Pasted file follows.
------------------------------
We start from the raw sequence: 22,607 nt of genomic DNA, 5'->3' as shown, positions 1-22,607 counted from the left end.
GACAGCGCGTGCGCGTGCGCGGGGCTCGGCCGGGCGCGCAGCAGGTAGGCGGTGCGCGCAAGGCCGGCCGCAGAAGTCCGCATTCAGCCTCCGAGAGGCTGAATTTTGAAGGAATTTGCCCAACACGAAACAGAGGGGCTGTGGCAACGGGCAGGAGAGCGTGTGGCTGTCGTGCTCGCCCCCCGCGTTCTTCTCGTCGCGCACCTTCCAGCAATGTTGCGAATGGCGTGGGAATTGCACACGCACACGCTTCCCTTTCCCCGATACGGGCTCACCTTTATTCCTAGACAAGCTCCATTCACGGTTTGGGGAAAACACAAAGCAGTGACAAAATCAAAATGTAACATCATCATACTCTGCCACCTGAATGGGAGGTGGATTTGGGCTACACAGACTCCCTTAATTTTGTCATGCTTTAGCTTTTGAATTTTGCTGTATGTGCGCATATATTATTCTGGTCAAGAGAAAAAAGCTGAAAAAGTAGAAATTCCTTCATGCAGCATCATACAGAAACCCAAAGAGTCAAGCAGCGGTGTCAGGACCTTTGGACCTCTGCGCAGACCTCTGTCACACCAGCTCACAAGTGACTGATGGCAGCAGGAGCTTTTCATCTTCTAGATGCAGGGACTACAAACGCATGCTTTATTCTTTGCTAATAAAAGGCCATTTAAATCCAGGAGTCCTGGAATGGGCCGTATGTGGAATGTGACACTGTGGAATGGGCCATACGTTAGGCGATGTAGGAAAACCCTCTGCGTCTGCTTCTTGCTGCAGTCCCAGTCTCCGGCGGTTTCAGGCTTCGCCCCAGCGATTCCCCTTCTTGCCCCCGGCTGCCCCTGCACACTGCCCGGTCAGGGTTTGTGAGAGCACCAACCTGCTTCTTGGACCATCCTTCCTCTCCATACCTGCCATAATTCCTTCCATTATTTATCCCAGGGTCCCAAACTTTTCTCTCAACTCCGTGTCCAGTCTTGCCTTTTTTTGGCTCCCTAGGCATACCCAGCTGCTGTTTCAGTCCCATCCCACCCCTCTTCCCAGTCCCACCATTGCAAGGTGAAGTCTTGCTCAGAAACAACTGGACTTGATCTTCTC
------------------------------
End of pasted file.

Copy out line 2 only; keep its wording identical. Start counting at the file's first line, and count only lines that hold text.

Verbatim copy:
GACAGCGCGTGCGCGTGCGCGGGGCTCGGCCGGGCGCGCAGCAGGTAGGCGGTGCGCGCAAGGCCGGCCGCAGAAGTCCGCATTCAGCCTCCGAGAGGCTGAATTTTGAAGGAATTTGCCCAACACGAAACAGAGGGGCTGTGGCAACGGGCAGGAGAGCGTGTGGCTGTCGTGCTCGCCCCCCGCGTTCTTCTCGTCGCGCACCTTCCAGCAATGTTGCGAATGGCGTGGGAATTGCACACGCACACGCTTCCCTTTCCCCGATACGGGCTCACCTTTATTCCTAGACAAGCTCCATTCACGGTTTGGGGAAAACACAAAGCAGTGACAAAATCAAAATGTAACATCATCATACTCTGCCACCTGAATGGGAGGTGGATTTGGGCTACACAGACTCCCTTAATTTTGTCATGCTTTAGCTTTTGAATTTTGCTGTATGTGCGCATATATTATTCTGGTCAAGAGAAAAAAGCTGAAAAAGTAGAAATTCCTTCATGCAGCATCATACAGAAACCCAAAGAGTCAAGCAGCGGTGTCAGGACCTTTGGACCTCTGCGCAGACCTCTGTCACACCAGCTCACAAGTGACTGATGGCAGCAGGAGCTTTTCATCTTCTAGATGCAGGGACTACAAACGCATGCTTTATTCTTTGCTAATAAAAGGCCATTTAAATCCAGGAGTCCTGGAATGGGCCGTATGTGGAATGTGACACTGTGGAATGGGCCATACGTTAGGCGATGTAGGAAAACCCTCTGCGTCTGCTTCTTGCTGCAGTCCCAGTCTCCGGCGGTTTCAGGCTTCGCCCCAGCGATTCCCCTTCTTGCCCCCGGCTGCCCCTGCACACTGCCCGGTCAGGGTTTGTGAGAGCACCAACCTGCTTCTTGGACCATCCTTCCTCTCCATACCTGCCATAATTCCTTCCATTATTTATCCCAGGGTCCCAAACTTTTCTCTCAACTCCGTGTCCAGTCTTGCCTTTTTTTGGCTCCCTAGGCATACCCAGCTGCTGTTTCAGTCCCATCCCACCCCTCTTCCCAGTCCCACCATTGCAAGGTGAAGTCTTGCTCAGAAACAACTGGACTTGATCTTCTC